Ban the Publisac? Montreal considers doing away with the flyers
Do you love them or do you hate them?
Publisacs -- plastic bags filled with flyers that are left at our front doors – may soon have to contend with the City of Montreal. It's looking into whether to ban the promotional papers.
The notion is part of a more significant issue of plastic waste, explained executive committee member Jean-Francois Parenteau.
“Not only for the Publisac, specifically, but for any other product with plastic like straws, bags, plastic bottles,” he said.
The city has already banned single-use plastic bags used by retailers.
According to Transcontinental, the company that owns Publisac, more than 700,000 of them are delivered each week in Montreal.
It says about 87 per cent of the population reads them – and also notes that its contents are fully recyclable.
The bag and the flyers have to be separated, however, and recycling hasn't been an easy answer for Canadian municipalities, ever since China tightened its regulations around purchasing recycling.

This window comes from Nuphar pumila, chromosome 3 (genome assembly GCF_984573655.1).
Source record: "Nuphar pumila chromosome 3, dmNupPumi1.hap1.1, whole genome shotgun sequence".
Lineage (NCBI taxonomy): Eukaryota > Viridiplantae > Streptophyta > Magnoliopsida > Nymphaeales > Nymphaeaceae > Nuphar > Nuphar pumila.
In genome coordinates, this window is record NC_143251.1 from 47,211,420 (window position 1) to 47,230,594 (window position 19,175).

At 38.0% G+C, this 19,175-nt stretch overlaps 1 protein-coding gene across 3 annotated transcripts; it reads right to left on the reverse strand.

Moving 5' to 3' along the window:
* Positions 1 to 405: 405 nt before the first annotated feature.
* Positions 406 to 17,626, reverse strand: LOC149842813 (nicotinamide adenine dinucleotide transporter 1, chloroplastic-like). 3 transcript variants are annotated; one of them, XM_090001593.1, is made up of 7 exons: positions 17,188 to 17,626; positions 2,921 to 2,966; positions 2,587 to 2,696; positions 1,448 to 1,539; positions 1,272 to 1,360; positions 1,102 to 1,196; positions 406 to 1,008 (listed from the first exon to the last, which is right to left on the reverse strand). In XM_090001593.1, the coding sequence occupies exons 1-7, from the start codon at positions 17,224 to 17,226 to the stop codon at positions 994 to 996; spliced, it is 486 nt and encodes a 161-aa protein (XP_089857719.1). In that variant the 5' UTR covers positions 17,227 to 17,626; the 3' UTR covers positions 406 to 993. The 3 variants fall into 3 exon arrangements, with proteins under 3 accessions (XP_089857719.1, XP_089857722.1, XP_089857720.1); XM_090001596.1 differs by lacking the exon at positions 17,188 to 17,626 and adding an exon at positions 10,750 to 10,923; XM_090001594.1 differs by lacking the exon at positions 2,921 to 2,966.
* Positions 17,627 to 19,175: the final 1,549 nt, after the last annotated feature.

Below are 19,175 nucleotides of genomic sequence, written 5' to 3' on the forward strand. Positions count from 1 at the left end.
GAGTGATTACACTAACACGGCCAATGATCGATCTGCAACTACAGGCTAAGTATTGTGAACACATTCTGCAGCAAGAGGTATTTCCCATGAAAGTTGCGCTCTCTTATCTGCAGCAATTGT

“It was a wake-up call to change the operation for the recycling, for Montreal, but for any other city,” said Parenteau.
The opposition at city hall welcomes the consultation, but says the social and economic impacts need to be looked at: for some, weekly flyers are an essential way to save money.
“Some people do value having the specials and having the coupons to be able to live their lives,” said opposition leader Lionel Perez.
Montrealers who don't want Publisacs can get a no-flyer sticker from their borough. If you have a sticker and you still receive flyers in the mail, you can report it to 311. Companies can be fined between $200 and $500 for the infraction.
The consultations are set to be held in the New Year.